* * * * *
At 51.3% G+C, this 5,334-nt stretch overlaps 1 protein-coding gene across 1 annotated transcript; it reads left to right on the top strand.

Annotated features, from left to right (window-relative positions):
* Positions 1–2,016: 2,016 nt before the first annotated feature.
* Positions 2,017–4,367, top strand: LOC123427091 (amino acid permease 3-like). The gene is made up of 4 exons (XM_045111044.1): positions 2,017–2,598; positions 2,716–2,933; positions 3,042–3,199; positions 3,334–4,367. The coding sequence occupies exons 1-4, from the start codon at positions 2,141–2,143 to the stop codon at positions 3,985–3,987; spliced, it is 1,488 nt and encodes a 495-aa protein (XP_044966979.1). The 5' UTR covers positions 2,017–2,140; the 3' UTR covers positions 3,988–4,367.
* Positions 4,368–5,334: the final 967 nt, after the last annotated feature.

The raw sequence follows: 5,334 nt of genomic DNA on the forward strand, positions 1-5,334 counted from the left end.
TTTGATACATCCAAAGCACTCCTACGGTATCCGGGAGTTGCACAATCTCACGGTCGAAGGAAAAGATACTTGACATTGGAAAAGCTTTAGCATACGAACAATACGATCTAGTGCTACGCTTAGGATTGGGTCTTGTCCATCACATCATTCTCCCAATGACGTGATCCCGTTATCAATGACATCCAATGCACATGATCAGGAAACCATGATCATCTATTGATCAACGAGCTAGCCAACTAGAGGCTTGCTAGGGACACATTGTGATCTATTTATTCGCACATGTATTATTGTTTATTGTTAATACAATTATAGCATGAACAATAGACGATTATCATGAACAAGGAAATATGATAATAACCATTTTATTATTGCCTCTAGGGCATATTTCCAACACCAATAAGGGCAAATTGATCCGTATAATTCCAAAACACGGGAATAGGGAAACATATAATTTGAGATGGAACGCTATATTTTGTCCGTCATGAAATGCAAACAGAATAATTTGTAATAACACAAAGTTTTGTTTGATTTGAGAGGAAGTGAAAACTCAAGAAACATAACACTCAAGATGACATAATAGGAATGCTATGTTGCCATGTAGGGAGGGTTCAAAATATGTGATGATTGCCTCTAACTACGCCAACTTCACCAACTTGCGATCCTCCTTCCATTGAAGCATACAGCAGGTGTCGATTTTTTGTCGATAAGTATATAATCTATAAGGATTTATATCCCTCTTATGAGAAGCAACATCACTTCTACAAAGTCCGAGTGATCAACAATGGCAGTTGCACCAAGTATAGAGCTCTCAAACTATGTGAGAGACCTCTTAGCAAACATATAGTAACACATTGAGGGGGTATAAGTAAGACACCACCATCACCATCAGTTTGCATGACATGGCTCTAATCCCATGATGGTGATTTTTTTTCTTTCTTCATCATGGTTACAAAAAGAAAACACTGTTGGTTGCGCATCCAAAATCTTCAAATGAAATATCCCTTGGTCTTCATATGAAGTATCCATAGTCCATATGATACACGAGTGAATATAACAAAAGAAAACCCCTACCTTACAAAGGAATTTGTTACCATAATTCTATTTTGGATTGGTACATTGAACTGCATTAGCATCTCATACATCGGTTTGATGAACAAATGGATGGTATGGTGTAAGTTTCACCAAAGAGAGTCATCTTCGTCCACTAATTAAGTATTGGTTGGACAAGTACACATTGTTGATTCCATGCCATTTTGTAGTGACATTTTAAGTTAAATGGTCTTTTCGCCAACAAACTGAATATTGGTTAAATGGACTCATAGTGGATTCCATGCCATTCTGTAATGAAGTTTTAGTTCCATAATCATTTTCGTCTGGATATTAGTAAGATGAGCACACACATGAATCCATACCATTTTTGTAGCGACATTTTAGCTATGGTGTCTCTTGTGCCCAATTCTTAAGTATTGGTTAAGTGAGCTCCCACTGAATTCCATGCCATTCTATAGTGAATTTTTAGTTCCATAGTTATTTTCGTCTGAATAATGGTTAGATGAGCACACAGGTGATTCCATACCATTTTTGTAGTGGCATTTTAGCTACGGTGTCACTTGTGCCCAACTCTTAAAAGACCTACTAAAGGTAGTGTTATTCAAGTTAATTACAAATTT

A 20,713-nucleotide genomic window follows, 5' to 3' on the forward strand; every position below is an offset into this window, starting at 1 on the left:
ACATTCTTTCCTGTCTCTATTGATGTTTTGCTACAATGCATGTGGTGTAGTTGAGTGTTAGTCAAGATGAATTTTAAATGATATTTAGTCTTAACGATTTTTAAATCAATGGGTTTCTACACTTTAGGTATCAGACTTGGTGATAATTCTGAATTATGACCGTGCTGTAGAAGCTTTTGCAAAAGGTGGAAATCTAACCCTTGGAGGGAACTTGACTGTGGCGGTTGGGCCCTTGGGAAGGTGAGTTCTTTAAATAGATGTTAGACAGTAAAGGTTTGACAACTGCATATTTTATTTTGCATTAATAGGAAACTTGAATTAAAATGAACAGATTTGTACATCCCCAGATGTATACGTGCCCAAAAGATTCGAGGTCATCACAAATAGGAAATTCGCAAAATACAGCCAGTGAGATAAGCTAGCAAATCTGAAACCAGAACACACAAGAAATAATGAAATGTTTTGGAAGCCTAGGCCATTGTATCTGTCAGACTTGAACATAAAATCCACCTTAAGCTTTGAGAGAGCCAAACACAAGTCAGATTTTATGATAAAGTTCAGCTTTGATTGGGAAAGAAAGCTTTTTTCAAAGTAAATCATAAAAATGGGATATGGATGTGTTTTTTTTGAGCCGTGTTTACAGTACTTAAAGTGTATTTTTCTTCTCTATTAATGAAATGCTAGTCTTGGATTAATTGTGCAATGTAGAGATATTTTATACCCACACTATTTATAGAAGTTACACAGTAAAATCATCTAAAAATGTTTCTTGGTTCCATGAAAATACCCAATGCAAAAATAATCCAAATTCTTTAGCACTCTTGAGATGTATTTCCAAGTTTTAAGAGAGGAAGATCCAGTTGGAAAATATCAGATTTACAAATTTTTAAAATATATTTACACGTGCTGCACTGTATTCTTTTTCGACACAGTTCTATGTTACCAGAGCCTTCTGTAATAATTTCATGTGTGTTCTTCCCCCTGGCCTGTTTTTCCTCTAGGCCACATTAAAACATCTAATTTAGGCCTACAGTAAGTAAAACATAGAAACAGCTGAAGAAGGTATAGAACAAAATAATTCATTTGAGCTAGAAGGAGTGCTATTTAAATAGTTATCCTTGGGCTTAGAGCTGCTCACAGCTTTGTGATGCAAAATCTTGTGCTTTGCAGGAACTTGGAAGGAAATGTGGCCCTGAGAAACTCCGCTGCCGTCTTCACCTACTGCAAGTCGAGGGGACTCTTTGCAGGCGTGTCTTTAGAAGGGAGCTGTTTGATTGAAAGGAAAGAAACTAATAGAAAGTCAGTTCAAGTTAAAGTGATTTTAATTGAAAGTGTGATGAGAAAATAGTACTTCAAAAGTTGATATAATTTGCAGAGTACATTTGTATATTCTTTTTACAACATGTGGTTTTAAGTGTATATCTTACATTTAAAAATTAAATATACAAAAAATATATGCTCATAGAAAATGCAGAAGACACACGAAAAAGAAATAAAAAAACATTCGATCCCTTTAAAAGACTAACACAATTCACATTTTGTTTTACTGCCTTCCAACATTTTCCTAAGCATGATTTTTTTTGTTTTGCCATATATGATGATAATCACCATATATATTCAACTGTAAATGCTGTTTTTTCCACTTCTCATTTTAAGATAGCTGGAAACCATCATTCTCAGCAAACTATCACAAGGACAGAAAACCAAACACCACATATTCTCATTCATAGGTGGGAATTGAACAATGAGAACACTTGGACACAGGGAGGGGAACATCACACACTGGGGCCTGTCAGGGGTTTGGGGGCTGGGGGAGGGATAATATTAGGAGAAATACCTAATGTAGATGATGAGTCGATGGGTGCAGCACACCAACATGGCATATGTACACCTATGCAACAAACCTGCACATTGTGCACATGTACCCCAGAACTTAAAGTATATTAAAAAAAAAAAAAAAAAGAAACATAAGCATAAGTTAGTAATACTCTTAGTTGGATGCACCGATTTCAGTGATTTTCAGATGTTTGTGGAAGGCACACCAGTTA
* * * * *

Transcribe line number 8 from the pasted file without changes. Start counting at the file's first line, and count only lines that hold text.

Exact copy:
A 20,713-nucleotide genomic window follows, 5' to 3' on the forward strand; every position below is an offset into this window, starting at 1 on the left: